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More US women get degrees than men

Women in the U.S. are almost twice as likely as men to earn a bachelor’s degree by age 23, underscoring decades of gains by females in schools and the workforce, according to a government survey.

Women in the U.S. are almost twice as likely as men to earn a bachelor’s degree by age 23, underscoring decades of gains by females in schools and the workforce, according to a government survey.

By that age, almost 1 in 4 women earned the college degree compared with 1 in 7 men, the U.S. Bureau of Labor Statistics said in a report released Thursday in Washington. The research comes from a study that annually follows the lives of the same 9,000 people, born from 1980 to 1984, according to an agency release.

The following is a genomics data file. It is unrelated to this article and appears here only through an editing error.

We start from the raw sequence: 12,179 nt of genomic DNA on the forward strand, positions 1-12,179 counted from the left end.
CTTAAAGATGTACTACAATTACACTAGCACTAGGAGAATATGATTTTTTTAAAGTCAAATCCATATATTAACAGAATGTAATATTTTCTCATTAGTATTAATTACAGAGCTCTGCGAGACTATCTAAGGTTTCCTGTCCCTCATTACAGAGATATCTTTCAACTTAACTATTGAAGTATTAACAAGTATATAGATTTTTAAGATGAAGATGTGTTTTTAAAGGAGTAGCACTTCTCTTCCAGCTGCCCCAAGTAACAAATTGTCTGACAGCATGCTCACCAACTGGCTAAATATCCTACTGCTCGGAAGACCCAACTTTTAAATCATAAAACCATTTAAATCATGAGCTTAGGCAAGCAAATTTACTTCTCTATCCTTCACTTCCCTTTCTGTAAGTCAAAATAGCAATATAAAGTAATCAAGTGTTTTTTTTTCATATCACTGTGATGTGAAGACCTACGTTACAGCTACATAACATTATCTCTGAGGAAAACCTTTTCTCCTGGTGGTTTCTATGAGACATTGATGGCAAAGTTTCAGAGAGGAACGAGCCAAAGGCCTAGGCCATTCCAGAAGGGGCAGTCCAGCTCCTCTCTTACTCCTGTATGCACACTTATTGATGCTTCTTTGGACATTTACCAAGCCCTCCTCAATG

Women’s outperformance coincided with their increasing opportunities in the workforce as jobs shifted from male-dominated factories to offices open to female employees, Jay Meisenheimer, a bureau economist and one of the study’s authors, said in a telephone interview.

“We’ve seen this great transformation in the workforce, away from manufacturing toward more of a service economy,” Meisenheimer said. “Now that there are more opportunities for women to work, we’re seeing a growing number completing high school and college and going on to graduate and professional programs.”

 
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